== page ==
Liam's Lily:Heroes for Hire, Book 14(5)

By: Dale Mayer

Inside a small room, she motioned at two chairs, then walked around behind the desk. “Please have a seat.” She reached behind her and pulled out a large file. She flipped it over on the desk so they could reach it. “This is what I have. I’ve sent most of it to Levi.”

Liam picked up the folder, and, with North looking on, Liam opened it up and flipped through the various pamphlets. There was a bunch of printed screenshots. “What is it you’re disturbed about here?” He tried not to look as confused as he felt. “I see a lot of screenshots from a website.”

She nodded. “Yes, various pages are showing up when they shouldn’t be,” she said. “I’m confused myself. But a lot of people have said they have tried to make donations, and, when they go through the payment process, a warning sign comes up, saying the place has been known to be a scam and to send the money elsewhere.”

“It directly called you a scam and redirected people to donate elsewhere?” North asked. He shook his head. “That makes no sense.”

“Right? That’s what I told my sister,” Lilianna said. “I think we are being targeted because there’s no other reason to deliberately stop donations from coming in. It doesn’t say it’s a security alert to get people to walk away, but it’s a deliberate this site is a charity scam.”

“Any idea how much money you may have lost?”

She shook her head. “It’s hard to know,” she admitted. “Normally I would have anywhere between $6,000 and $8,000 brought in at this time of the month. We’re at less than $1,000.”

Liam stared at her. “You get that kind of donations?”

She nodded. “And we need them. Keeping the animals, vet bills, feed …” She shook her head again. “It’s very expensive.”

He stared out the window. “I guess my first thought would be, maybe a disgruntled employee?”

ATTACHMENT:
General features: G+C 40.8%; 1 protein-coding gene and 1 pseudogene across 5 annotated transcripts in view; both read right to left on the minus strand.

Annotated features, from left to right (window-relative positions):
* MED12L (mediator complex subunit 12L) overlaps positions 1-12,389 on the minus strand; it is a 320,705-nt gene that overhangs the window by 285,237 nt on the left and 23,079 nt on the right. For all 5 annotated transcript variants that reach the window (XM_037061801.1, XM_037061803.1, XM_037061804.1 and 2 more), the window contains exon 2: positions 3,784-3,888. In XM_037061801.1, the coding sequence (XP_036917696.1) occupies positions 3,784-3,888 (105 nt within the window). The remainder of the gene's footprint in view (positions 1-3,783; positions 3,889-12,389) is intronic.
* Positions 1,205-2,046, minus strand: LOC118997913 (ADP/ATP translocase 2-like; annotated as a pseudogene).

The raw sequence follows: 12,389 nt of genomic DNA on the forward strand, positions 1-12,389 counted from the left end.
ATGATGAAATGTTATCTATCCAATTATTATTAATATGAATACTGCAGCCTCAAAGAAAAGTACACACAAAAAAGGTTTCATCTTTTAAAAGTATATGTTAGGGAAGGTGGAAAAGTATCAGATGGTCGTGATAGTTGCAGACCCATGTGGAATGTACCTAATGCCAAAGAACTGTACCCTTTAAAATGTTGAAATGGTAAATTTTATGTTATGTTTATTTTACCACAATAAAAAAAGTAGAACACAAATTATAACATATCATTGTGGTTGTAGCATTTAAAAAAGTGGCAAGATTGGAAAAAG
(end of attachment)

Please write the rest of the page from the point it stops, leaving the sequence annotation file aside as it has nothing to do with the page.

She sagged back. “That’s what I thought too, but we don’t really have any.”

He wondered at the truth of that. Whether she knew it or not, very few people were ever 100 percent satisfied with their jobs.

“How many people do you employ?”

“Four permanent employees right now, several more on contract, like the vet, and of course I have secondary workers also on contract—a bookkeeper, tax man, stuff like that. Plus a webmaster and people who do marketing for us.”

“Well, the webmaster would be the first place to start,” North declared. “Do you have contact information for him?”

She nodded, dug through an old-fashioned Rolodex card file on the side of her desk while they watched in astonishment. She glanced up as she pulled out the card. “I know, right? But I haven’t had time to make my system digital yet,” she confessed. “This is my father’s old system. He never trusted technology.”

Liam smiled. “That’s not unusual.” He was relieved to see an email address, phone number and a physical address were all on the card. “Can you copy this for us?” He glanced around. “Do you have a printer?”

“I do. I insisted on one for the business. But my father didn’t like it.” She chuckled, turned around to uncover the copier, copied the card, handed it to him and then refiled the card where it belonged in the Rolodex.

He took the sheet and added it to the file. “We’ll begin with him. What else do we have as options?”

They went through the file folder, and, although it was thick, it seemed to be more like a marketing package.

Just then an alarm rang.

Lilianna bounced to her feet. “I’ve got to run.” She raced out of the building through a back door. Liam was up and after her in a heartbeat. He knew North was following, presumably with the folder in his hand, but Liam didn’t stop to look. He raced behind her, catching up to her with some effort as she could clip along at quite the pace.

“What is that alarm for?”

“We’re having trouble with one of the elephants,” she said, “and that’s the handler calling out a distress signal.”

She bolted into the barn through the large doors, and he stopped. These were no normal stalls. They were made of four-inch pipe aligned into what would have been the equivalent of a horse barn stall. The ceiling was at least twenty feet high above him, if not thirty feet. The barn was more open than usual with walkways through the center, but the pens for the animals were huge, and each one had a rear door leading outside.

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